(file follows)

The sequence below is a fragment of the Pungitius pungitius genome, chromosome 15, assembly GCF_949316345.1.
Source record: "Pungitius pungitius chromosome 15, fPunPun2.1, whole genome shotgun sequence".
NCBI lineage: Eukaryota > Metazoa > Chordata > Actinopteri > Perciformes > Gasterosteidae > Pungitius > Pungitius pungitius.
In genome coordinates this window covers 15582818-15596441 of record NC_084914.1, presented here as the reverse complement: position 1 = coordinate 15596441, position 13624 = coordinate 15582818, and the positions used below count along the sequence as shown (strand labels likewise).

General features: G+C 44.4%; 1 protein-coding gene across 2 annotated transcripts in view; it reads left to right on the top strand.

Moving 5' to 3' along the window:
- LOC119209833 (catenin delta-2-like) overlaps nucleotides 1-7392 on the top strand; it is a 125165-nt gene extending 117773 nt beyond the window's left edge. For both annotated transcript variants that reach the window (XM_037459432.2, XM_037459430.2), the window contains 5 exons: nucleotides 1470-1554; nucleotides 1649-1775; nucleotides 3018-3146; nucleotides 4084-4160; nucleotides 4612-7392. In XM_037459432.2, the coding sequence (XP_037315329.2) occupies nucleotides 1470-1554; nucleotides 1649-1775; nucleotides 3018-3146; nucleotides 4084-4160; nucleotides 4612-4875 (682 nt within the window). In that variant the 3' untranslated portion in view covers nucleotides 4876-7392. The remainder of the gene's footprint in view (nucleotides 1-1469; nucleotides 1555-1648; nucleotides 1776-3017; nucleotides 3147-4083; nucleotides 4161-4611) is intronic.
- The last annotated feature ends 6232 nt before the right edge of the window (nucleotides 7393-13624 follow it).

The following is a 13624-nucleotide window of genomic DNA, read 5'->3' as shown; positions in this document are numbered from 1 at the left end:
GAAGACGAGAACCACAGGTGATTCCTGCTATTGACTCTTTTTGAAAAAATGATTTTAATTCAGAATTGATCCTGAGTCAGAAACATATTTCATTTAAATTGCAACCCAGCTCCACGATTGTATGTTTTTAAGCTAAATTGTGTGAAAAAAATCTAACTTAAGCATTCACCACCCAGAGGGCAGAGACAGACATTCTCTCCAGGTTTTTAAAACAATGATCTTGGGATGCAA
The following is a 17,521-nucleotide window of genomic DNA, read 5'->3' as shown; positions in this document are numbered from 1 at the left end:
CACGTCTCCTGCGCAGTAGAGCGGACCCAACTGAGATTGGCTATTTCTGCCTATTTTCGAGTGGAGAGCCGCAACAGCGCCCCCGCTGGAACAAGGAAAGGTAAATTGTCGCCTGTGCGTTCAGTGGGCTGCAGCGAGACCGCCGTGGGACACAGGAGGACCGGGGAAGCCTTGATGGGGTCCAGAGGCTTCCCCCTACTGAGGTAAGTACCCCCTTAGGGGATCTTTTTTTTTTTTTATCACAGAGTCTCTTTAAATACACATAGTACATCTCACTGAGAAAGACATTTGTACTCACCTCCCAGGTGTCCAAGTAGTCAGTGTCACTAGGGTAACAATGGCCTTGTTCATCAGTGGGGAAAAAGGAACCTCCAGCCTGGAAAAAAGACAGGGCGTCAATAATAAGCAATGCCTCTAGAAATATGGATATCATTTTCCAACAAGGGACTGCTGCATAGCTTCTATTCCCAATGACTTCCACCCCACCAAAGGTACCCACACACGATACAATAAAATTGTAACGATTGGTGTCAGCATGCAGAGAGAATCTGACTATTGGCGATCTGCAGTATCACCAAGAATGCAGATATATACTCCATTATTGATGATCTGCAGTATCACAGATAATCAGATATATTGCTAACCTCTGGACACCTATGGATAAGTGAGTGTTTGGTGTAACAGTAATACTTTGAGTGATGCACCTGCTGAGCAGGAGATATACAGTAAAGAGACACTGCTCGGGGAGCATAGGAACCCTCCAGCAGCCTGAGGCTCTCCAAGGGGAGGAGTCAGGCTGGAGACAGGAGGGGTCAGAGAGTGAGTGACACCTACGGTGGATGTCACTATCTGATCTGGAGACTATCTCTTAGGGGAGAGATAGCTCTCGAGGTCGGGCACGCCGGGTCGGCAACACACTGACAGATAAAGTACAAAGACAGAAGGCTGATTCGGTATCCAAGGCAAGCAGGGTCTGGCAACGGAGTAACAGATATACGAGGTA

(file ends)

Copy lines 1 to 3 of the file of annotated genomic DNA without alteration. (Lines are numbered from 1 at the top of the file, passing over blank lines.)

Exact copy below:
The sequence below is a fragment of the Pungitius pungitius genome, chromosome 15, assembly GCF_949316345.1.
Source record: "Pungitius pungitius chromosome 15, fPunPun2.1, whole genome shotgun sequence".
NCBI lineage: Eukaryota > Metazoa > Chordata > Actinopteri > Perciformes > Gasterosteidae > Pungitius > Pungitius pungitius.